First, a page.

Summer’s freedom brings so many health benefits—more daylight and more opportunity to move around outside, more variety of fresh fruits and vegetables, and enough outdoor events and gatherings to keep your calendar packed.
But with all the relaxed summer fun, one aspect of your health can easily get overlooked—your eyes. Taking the steps this summer to protect your eyes will pay off in the long run. Just as with many other body systems, accumulated damage eventually adds up and causes problems.
According to Prevent Blindness, taking some preventative steps now will protect your eye health years down the road. Get a good pair of sunglasses that protects from both UVA and UVB rays. And while so many worry about the wrinkles caused by squinting, it’s the potential for cataracts, macular degeneration, and even skin cancer and melanoma that can lead to debilitating vision loss that is the biggest health threat.
1. Protect Your Eyes in Surf and Sand
Eye protection is especially important in the summer not only because the sun is more intense, but just because there are more hours when you are out in it. Days at the beach require a good pair of shades (and a good hat helps protect your eyes, too).
Wearing sunglasses if you are floating around in any kind of water adds even more protection. While you’re in the water, your eyes need to be shielded from the bright reflections off the water as well as the sun shining from above.
2. Don’t Neglect Sunglasses on Short Trips
It might seem like a hassle to bring sunglasses for short runs to the store or for quick walks around the park. If you aren’t going to be out long or if you’re just going to get sweaty and your sunglasses will slip off anyhow, why bother? It’s those short accumulated exposures that add up to much more damage than you would think. If you go out, pack a pair of sunglasses.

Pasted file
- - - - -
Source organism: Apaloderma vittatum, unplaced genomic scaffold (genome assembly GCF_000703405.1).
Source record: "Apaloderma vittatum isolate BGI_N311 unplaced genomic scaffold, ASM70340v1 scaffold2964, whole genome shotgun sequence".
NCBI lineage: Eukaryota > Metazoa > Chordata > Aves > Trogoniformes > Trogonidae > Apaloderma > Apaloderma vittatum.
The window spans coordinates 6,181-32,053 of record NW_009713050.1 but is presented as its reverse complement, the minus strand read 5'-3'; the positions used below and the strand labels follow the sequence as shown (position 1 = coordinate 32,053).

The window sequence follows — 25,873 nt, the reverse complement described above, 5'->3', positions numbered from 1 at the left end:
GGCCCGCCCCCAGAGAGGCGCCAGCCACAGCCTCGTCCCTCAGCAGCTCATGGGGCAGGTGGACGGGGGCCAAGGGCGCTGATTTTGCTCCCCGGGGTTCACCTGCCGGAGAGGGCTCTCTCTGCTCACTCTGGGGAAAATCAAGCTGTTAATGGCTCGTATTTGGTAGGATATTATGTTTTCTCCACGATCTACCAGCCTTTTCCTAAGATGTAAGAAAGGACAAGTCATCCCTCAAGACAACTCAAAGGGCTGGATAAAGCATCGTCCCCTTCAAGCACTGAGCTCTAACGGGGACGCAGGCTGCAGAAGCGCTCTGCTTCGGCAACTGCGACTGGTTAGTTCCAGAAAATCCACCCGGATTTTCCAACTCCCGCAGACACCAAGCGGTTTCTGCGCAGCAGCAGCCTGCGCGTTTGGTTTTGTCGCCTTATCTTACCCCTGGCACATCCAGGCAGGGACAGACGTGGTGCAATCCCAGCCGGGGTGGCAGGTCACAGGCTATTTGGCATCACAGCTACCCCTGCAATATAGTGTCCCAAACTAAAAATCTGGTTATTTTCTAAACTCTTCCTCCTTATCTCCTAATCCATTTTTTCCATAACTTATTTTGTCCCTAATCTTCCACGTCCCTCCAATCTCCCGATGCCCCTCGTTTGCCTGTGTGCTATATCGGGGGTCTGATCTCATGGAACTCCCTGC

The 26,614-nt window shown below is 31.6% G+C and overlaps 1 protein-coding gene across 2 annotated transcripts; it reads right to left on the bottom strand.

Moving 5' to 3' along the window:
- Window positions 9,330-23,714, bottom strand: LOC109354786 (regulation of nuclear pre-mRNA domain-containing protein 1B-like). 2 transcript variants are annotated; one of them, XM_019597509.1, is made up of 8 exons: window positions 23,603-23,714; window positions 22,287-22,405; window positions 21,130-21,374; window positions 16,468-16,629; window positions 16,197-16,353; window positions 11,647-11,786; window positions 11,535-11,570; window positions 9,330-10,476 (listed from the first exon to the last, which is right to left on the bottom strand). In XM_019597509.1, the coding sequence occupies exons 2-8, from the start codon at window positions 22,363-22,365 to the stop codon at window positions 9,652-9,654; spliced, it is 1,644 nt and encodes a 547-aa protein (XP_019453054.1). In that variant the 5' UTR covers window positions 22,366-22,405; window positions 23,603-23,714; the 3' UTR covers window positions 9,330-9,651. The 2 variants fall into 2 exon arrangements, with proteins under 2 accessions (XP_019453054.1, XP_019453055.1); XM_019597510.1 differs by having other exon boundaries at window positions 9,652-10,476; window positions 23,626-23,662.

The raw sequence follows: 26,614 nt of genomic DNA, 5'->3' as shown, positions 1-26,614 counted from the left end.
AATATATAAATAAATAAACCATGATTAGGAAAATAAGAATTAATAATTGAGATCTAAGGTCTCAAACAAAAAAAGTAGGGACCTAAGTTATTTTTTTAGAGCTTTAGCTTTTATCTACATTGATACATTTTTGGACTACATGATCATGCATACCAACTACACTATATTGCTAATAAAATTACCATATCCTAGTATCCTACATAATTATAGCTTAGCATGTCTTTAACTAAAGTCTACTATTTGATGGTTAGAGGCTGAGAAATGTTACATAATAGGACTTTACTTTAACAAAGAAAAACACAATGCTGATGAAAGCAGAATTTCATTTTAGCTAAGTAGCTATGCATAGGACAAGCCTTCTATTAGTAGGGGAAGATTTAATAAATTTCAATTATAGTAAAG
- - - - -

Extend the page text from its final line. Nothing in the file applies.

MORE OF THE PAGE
3. Be Cautious Around Fireworks
According to a US Consumer Product Safety Commission study in 2014, an average of 230 people went to US hospitals every day with injuries related to fireworks in the month surrounding July 4. There were 10,500 fireworks-related injuries that year. And while burns account for many injuries, the eyes are particularly vulnerable to flying parts of fireworks which contribute to the contusions, lacerations, and foreign bodies the study saw with eye injuries.
Fireworks are routinely implicated in eye injuries during the summer. But it’s not just the big booming fireworks that cause problems – it’s the smaller ones, too. Those hand-held sparkers account for as many injuries as fireworks themselves. Your best bet is to leave the fireworks to the pros. If that’s not feasible, use eye protection and extra caution. And don’t let kids run around with sparklers or get anywhere close to the adults setting off the fireworks.
Be safe this summer and protect your eyes at every opportunity. Your vision is worth it.
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